You are invited to the Canadian Institute in Greece graduate student conference. Keynote speaker Professor Craig Hardiman (Waterloo) will speak on Friday evening January 27th at 6PM (reception afterwards) and the conference will take place on Saturday January 28th from 10 AM – 4PM. All are welcome!
During our first week of field school, we took a field trip up to Kastro Kallithea to see the site for ourselves. For most of us, the biggest challenges were the scorching sun and the vicious pounari thorns that cover the hilltop, but for some of us, the difficulties were a little longer lasting. On the way down from site, Alisha tripped, fell, and sprained her ankle. We made sure the damage wasn’t too serious (and the doctors let her keep the X-rays!), but the past few weeks have involved copious amounts of ibuprofen and icepacks. Walking up the hill to the Kastro Kallithea site certainly proved to be a challenge for many of us, so it’s hard to imagine doing it every day like the original occupants would have had to do.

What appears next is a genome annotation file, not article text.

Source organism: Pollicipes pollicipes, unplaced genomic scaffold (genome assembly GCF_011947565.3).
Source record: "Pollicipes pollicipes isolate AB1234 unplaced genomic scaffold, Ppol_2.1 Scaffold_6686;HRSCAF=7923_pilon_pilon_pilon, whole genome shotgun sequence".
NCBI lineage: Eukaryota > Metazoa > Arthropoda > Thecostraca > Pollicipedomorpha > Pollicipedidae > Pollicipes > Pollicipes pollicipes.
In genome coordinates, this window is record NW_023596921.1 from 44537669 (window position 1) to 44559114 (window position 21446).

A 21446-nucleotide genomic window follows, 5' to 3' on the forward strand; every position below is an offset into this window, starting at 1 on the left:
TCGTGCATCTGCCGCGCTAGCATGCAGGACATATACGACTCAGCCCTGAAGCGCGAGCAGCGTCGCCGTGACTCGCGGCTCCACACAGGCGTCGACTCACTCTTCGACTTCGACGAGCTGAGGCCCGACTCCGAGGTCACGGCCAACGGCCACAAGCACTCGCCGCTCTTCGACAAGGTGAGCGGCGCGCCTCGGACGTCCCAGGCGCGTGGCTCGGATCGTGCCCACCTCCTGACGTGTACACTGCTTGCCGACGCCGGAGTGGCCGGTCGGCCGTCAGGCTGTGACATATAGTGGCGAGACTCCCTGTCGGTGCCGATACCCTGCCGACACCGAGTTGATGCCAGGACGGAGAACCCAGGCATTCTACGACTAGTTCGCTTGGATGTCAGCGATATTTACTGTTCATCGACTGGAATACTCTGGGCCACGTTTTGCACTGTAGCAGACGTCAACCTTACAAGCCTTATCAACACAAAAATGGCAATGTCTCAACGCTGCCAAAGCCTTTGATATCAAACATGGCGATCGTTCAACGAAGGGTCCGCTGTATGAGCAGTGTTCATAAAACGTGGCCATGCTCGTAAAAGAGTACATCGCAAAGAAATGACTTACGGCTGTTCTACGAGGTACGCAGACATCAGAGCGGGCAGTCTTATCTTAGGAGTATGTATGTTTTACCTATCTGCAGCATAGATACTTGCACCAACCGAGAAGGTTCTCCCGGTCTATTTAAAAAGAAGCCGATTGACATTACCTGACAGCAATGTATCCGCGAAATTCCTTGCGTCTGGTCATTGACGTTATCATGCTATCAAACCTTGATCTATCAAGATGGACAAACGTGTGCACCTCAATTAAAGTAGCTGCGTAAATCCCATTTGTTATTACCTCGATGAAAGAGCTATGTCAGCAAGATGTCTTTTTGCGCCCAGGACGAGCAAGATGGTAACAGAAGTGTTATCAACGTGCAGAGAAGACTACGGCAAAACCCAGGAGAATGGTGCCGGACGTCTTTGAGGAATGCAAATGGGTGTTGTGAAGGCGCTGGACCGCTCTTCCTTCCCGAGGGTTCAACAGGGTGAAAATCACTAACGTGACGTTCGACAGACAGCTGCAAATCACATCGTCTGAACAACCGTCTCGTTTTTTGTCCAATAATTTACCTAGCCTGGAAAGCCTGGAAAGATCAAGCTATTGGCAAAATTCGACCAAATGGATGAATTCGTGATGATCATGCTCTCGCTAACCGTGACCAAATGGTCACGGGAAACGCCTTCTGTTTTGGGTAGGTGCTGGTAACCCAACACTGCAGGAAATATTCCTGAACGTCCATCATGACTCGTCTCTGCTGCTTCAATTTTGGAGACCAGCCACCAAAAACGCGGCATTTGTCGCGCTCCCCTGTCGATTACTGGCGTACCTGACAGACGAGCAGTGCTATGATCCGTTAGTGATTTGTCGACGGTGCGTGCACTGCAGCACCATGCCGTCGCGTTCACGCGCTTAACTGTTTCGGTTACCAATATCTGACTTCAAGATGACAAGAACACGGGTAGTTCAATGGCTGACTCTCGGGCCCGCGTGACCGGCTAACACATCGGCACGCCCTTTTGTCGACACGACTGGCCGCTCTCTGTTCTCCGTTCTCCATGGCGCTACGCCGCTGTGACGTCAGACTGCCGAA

Being anthropology students, we began thinking about how the walk up the hill might have impacted the lives of people and animals living on site. Although the people of Kastro Kallithea were probably used to going up and down the hill, it would still put a lot of strain on the body, especially if they had their animals grazing at the base of the hill – they would have had to climb up and down to move them. If there was any trade done in the area, which is highly plausible, they would be going up and down the hill frequently and most likely with fairly heavy loads. Studying bones can tell us a lot about the lifestyle that the inhabitants of Kastro Kallithea would have led; we can see what they ate, where they spent most of their lives, and even what sorts of activities they did on a daily basis. Climbing up the hill once gave us an insider view of what the inhabitants of Kastro Kallithea probably did every day.